ACT IV. THE VARIETIES OF MELANCHOLY. I have neither the scholar's melancholy, which is emulation; nor the musician's, which is fantastical;
* Over-exact. † Silly.
nor the courtiers, which is proud; nor the soldier's, which is ambitious; nor the lawyer's, which is politic; nor the lady's, which is nịce;* nor the lover's, which is all of these MARRIAGE ALTERS THE TEMPER OF BOTH SEXES.
Say a day, without the ever: No, no,, Orlando, men are April when they woo, December when they wed: maids are May when they are maids, but the sky changes when they are wives. I will be more jealous of thee than a Barbary cock-pigeon over his hen; more clamorous than a parrot against rain; more new-fangled than an ape; more giddy in my desires than a monkey; I will weep for nothing, like Diana in the fountain, and I will do that when you are disposed to be merry; I will laugh like a hyen, and that when thou art inclined to sleep.
CUPID'S PARENTAGE. No, that same wicked bastard of Venus, that was begot of thought,t conceiv'd of spleen, and born of madness; that blind rascally boy, that abuses every one's eyes, because his own are out, let him be judge, how deep I am in love.
OLIVER'S DESCRIPTION OF HIS DANGER WHEN
Under an oak, whose boughs were moss'd with age, And high top bald with dry antiquity, A wretched ragged man, o'ergrown with hair, Lay sleeping on his back: about his neck A green and gilded snake had wreathed itself, Who with her head, nimble in threats, approach'd The opening of his mouth; but suddenly Seeing Orlando, it unlinked itself, And with indented glides did slip away Into a bush: under which bush's shade A lioness, with udders all drawn dry, Lay couching, head on ground, with catlike watch, When that the sleeping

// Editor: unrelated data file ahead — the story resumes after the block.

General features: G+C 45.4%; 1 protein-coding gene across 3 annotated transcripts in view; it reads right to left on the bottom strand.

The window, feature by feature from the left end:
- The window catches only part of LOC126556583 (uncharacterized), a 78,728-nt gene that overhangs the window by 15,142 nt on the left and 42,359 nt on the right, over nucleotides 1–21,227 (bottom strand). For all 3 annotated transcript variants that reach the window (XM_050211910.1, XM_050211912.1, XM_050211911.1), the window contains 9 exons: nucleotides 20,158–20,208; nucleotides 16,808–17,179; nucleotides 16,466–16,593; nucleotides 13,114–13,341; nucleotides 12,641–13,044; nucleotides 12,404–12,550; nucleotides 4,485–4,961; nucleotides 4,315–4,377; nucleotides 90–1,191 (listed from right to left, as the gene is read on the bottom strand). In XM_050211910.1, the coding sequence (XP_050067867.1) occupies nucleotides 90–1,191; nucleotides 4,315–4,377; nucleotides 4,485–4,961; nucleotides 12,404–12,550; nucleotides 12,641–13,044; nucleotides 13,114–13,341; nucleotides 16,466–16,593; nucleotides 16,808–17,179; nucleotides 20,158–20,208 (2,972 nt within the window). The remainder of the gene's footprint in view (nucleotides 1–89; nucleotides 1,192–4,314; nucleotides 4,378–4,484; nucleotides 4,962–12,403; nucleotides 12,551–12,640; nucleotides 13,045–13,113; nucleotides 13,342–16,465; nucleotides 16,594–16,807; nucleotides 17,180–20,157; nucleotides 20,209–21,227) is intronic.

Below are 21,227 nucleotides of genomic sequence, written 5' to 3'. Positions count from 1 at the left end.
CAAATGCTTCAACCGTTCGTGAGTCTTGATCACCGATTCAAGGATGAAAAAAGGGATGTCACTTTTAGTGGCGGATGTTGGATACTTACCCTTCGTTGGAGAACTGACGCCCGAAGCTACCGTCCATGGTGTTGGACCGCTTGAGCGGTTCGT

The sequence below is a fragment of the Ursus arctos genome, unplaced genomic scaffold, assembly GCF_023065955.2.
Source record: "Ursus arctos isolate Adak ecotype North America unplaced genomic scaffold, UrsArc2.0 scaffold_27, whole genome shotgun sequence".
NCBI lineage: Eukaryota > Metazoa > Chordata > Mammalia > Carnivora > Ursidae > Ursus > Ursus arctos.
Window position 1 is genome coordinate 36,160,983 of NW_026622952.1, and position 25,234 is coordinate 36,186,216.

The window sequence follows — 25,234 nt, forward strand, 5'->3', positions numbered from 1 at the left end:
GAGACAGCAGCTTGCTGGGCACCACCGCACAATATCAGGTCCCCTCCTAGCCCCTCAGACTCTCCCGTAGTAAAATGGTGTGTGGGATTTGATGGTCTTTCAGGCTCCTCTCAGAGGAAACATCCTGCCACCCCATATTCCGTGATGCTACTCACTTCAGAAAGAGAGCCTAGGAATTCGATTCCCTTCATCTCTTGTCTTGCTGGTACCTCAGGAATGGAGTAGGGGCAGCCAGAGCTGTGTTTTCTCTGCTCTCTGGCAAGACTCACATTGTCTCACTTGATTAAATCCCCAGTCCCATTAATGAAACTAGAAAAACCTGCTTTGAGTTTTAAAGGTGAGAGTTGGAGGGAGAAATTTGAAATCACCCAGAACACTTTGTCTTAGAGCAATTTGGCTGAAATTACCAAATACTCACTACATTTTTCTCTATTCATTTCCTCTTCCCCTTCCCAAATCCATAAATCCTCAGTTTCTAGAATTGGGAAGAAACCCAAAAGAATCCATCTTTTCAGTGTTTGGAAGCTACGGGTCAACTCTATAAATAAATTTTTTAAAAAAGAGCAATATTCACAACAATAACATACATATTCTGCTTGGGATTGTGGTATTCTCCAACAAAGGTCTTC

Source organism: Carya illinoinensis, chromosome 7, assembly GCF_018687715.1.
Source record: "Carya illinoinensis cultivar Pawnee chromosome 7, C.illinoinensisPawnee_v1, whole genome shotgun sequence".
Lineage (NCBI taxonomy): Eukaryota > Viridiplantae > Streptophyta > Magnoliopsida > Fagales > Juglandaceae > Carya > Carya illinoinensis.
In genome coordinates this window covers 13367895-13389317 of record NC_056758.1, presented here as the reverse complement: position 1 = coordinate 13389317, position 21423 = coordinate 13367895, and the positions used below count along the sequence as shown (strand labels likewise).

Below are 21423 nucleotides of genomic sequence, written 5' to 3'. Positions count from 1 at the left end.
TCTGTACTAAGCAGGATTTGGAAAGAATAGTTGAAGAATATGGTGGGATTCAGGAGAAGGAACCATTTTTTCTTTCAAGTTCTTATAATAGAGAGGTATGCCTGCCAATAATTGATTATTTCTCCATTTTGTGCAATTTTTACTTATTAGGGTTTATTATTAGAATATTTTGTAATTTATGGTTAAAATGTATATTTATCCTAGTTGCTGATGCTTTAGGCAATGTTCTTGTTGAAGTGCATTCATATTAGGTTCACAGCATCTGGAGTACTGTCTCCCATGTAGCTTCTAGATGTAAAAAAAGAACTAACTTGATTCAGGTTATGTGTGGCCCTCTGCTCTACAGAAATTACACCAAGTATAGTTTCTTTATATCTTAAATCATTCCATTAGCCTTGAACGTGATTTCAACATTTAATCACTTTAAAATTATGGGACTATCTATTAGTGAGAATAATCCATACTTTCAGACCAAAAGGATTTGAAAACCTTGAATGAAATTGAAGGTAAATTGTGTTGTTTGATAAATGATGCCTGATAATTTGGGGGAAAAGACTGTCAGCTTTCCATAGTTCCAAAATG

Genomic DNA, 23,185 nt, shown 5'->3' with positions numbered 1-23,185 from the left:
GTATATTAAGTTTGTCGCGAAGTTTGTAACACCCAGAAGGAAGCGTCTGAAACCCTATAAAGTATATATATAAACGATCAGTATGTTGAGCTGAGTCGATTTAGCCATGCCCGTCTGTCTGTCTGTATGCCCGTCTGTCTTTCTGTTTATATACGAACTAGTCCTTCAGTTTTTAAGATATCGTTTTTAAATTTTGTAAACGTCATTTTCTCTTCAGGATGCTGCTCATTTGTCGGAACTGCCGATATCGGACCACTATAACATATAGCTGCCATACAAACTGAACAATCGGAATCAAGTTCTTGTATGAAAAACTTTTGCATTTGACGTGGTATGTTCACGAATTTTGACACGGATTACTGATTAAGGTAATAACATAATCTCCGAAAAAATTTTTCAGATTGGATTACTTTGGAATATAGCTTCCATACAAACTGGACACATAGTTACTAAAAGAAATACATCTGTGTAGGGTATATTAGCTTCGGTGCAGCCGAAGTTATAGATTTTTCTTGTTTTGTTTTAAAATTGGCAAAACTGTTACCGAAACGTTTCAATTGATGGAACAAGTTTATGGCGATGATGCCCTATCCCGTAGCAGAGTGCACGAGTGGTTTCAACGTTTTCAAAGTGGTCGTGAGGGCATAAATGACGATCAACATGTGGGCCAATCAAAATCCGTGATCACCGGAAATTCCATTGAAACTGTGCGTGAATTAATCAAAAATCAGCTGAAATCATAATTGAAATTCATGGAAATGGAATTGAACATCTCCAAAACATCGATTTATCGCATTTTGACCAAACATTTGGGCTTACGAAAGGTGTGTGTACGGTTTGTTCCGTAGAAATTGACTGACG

man should stir; for 'tis The royal disposition of that beast To prey on nothing that doth seem as dead. * Trifling.
LOVE. Good shepherd, tell this youth what 'tis to love It is to be all made of sighs and tears; It is to be all made of faith and service; It is to be all made of fantasy, All made of passion, and all made of wishes; All adoration, duty, and observance, All humbleness, all patience, and impatience, All purity, all trial, all observance.
COMEDY OF ERRORS.
MAN'S PRE-EMINENCE. THERE'S nothing, situate under heav'ns eye, But hath his bound, in earth, in sea, in sky: The beasts, the fishes, and the winged fowls, Are their males' subject, and at their controls: Men, more divine, the masters of all these, Lords of the wide world, and wild wat'ry seas, Indued with intellectual sense and souls, or more pre-eminence than fish and fowls, Are masters to their females, and their lords: Then let your will attend on their accords.
PATIENCE EASIER TAUGHT THAN PRACTISED Patience, unmov'd, no marvel though she pause; They can be meek, that have no other cause. A wretched soul, bruis'd with adversity, We bid be quiet when we hear it cry; But were we burden'd with like weight of pain, A3 much, or more, we should ourselves complain.
DEFAMATION. I see, the jewel, best enamelled, Will lose his beauty; and though gold 'bides still, That others touch, yet often touching will Wear gold; and so no man, that hath a name, But falsehood and corruption doth it shame,